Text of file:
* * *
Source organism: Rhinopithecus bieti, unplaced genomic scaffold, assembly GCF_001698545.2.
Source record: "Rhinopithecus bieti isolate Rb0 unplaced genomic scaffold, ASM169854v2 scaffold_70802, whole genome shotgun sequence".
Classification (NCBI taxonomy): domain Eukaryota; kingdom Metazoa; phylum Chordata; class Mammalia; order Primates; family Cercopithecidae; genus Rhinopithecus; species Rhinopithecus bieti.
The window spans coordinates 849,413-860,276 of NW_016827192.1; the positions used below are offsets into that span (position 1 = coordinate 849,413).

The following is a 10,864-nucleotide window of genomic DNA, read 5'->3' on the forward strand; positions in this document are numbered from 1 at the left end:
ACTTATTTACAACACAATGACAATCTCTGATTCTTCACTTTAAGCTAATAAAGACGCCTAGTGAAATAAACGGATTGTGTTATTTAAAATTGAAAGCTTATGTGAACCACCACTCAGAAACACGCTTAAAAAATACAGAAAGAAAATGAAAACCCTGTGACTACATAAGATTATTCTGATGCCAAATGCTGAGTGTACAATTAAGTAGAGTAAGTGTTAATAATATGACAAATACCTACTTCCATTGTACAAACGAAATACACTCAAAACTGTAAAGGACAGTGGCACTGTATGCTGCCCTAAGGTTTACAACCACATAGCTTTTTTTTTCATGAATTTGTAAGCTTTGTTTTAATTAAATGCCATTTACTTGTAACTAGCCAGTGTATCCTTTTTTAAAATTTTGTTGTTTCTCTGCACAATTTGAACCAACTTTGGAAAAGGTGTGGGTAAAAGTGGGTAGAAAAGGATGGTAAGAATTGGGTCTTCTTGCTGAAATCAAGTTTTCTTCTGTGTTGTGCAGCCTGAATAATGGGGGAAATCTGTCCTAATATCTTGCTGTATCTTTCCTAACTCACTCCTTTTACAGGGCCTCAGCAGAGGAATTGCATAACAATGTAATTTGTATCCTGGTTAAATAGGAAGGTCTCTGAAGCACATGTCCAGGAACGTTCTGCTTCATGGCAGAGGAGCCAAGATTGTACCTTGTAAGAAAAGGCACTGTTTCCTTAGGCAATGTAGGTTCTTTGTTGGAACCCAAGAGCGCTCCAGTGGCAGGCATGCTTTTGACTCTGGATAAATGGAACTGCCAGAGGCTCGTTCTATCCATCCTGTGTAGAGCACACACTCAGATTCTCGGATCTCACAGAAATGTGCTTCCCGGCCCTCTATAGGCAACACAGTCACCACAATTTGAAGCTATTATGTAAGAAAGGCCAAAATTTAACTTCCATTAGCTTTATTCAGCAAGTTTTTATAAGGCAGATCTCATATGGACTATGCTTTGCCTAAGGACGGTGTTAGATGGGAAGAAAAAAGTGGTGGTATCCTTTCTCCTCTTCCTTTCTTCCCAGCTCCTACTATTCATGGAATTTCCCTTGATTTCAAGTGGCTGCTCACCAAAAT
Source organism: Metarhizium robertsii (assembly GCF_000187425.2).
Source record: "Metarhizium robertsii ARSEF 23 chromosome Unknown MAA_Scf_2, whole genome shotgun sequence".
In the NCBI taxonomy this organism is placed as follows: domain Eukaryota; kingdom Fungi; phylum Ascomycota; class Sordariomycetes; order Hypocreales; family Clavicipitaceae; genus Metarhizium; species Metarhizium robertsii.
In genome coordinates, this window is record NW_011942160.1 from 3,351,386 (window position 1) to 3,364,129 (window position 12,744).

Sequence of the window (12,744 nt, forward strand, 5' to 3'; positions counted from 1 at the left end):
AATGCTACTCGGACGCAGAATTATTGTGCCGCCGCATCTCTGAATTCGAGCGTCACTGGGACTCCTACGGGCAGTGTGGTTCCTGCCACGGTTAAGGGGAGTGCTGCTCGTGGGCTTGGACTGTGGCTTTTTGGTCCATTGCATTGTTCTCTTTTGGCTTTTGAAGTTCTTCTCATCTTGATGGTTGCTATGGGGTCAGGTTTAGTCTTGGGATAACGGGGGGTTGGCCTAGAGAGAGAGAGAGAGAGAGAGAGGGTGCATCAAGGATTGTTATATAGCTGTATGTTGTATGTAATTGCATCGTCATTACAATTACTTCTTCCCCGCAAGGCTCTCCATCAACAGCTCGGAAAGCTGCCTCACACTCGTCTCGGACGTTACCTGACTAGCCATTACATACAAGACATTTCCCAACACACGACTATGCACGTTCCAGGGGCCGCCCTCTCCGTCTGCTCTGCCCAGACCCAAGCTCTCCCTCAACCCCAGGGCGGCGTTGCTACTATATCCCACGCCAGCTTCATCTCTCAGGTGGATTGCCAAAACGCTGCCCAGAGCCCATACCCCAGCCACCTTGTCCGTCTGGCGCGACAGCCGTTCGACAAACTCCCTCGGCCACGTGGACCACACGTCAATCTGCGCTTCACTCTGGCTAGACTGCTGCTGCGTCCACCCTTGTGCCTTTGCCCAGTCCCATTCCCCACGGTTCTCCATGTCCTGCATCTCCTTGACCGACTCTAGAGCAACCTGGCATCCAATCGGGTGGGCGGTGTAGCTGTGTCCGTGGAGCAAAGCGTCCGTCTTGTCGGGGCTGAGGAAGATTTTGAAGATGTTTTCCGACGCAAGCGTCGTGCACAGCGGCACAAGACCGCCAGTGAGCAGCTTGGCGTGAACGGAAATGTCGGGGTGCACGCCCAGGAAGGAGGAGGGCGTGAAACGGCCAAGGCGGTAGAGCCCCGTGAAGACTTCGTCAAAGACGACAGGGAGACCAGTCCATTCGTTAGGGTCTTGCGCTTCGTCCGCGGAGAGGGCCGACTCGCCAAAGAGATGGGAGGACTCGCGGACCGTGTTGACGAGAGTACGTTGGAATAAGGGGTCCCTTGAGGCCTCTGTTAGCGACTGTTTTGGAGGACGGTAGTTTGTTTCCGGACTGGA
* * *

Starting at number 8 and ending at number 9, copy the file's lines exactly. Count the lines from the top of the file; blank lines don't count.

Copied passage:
Source record: "Metarhizium robertsii ARSEF 23 chromosome Unknown MAA_Scf_2, whole genome shotgun sequence".
In the NCBI taxonomy this organism is placed as follows: domain Eukaryota; kingdom Fungi; phylum Ascomycota; class Sordariomycetes; order Hypocreales; family Clavicipitaceae; genus Metarhizium; species Metarhizium robertsii.